A small group exhibition by The London Group at the Watermans Art Centre New Media Gallery curated by Genetic Moo and Irini Papadimitriou.
17 March – 21 May 2017
Daily 10am – 9pm, FREE
Private View : Friday 17th March 6 – 9pm
Watermans Art Centre
40 High St, Brentford, TW8 0DS
The London Group‘s constitution, written in 1913, states “…the object of the Group shall be to advance public awareness of contemporary visual art by holding exhibitions annually.” Over 100 years later and now firmly in the digital age, the most exciting contemporary art is digital art – the time was right for this Small Group Exhibition.
When we first started making digital art with its weightless data, ones and zeroes, the aim was to fit the entire output onto a single floppy disc. So it is somewhat ironic that The Mesh was one of the heaviest shows we’ve been involved in, with over one third of a ton of wooden pallets and miles of cabling and equipment. The range of work on show was testament to the spread of digital technology into all things both virtual and physical.
We joined the Group in 2011 in part due to James Faure Walker being a member of the Group, as we’ve always been a fan of his intertwining of digital and non-digital artistic techniques. Here James showed two prints which displayed his unique copying, pasting and layering operations. A vital first step in the history of computing was the way in which the Jacquard Loom used replaceable punched cards to control a sequence of weaving operations. As soon as we saw Angela Eames’ chain mail prints with complex meshed surfaces algorithmically built up of simple 3D models, the title for the show was born. We started seeing meshes everywhere. Cadi Froehlich’s work is a mesh of cable passing a single current through the ceiling suspension, delivering power to small LED lights and highlighting the infrastructures which power our world. Amanda Loomes’ piece traced the process of construction and also the globetrotting nature of wooden pallets which criss cross the earth to bring us our daily bread, amazon books, fridge freezers and everything else under the sun. The light driven ants and maggots which eat through Genetic Moo’s video feed build a living and dying mesh of interconnections. 3D meshes form the mathematical basis of works by David Theobald and Bryan Benge. We even started to see the Group itself as a mesh of members, ideas, technologies and art.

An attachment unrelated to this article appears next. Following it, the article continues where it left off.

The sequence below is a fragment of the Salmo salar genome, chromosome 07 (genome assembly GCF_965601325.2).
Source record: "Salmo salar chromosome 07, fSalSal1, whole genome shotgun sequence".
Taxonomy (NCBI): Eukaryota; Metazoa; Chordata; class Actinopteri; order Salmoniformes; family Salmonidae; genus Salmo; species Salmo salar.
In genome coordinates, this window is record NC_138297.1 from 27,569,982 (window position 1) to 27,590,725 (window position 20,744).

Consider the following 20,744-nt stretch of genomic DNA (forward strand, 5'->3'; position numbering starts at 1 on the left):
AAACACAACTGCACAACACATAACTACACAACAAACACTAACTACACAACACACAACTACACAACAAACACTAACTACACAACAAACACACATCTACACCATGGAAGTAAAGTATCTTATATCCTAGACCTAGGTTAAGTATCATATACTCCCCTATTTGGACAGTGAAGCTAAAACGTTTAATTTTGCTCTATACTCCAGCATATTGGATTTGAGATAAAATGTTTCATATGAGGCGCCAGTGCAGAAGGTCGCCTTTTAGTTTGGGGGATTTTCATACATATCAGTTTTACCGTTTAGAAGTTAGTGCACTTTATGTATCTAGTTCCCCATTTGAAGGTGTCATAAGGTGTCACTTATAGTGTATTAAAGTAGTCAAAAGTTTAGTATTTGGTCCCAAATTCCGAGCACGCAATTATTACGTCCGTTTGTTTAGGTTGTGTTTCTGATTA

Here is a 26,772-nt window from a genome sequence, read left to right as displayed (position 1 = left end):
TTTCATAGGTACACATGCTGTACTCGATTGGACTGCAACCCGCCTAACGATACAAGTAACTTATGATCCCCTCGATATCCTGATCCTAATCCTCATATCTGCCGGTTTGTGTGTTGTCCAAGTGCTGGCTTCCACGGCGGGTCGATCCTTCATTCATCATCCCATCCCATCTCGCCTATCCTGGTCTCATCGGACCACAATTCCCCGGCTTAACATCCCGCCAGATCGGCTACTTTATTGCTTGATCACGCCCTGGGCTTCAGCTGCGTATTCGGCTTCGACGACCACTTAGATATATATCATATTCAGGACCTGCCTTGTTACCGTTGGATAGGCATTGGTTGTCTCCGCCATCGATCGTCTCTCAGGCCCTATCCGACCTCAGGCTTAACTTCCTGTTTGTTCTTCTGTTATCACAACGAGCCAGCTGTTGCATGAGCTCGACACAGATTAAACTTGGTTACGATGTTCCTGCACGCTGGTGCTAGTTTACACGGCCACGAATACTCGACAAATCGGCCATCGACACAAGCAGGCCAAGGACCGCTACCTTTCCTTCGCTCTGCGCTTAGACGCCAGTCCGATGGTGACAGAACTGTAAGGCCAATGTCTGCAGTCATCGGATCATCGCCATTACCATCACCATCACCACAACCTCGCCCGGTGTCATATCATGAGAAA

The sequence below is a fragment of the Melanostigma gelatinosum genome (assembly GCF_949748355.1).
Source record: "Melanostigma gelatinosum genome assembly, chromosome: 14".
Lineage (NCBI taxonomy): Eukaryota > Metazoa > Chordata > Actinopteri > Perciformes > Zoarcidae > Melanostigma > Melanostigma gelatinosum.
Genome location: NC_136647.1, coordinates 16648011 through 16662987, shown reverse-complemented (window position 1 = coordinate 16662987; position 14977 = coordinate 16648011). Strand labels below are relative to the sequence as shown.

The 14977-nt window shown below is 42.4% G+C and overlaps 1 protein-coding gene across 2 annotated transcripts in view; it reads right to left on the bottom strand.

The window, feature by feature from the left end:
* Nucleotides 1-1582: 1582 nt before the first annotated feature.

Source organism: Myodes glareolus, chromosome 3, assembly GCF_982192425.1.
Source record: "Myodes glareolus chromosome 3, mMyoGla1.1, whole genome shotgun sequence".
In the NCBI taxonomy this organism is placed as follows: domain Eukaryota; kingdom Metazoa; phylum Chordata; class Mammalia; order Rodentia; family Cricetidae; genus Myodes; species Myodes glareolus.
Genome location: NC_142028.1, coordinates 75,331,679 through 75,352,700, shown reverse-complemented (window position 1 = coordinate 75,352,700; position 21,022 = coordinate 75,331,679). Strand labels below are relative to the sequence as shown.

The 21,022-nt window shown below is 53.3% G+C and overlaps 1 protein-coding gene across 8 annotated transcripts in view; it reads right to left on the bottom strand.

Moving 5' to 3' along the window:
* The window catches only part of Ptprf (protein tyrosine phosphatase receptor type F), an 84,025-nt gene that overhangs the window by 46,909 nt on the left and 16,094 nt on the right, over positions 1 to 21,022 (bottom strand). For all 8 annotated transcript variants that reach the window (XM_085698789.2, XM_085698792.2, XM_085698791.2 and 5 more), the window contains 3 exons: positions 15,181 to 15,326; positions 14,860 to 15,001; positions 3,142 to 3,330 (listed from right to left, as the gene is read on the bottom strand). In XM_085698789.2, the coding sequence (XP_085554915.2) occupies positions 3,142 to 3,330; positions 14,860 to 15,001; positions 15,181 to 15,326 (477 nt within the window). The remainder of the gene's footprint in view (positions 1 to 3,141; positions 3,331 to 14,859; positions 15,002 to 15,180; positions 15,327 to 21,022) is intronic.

We’d like to thank Irini Papadimitriou for co-curating the show and offering such a wonderful opportunity to the Group. The tech staff were also fantastic dealing not only with hanging wall based art but also working out how to convert signals from AVI to HDMI to Ethernet and sending them seamlessly around the space. Thanks to David Theobald, Victoria Rance and Genetic Moo for running workshops over 5 weeks with a small and enthusiastic group of digital newbies. The show received 1,970 visitors according to the digital clicker.
Many of the artists gave a talk at the Private View night and, in particular, we’d like to highlight Bryan Benge, who explained the ease and flexibility of digital technologies that are available to artists to use for free and which are supported and engaged with by excitable online communities around the world.
Google, Snapchat, Facebook, Bitcoin, 3D printing, twittering presidents, fake news, driverless cars, robot vegetable pickers, drones, virtual reality, the internet of things – whether you see this technological explosion as frightening or exciting – a great way to address our digital world and its interconnected ecosystems is by using digital art techniques. The first rule of ecosystems thinking is that everything is connected to everything else and hopefully this show encourages more digital conversations and collaborations in the Group, and more digital artists to join the Group in the future.
Exhibiting artists: James Faure Walker, Cadi Froehlich, Paul Tecklenberg, Amanda Loomes, Judith Jones, Angela Eames, Eric Fong, David Theobald, Victoria Rance, Erika Winstone, Bryan Benge, Ian Parker, Peter Lowe and Genetic Moo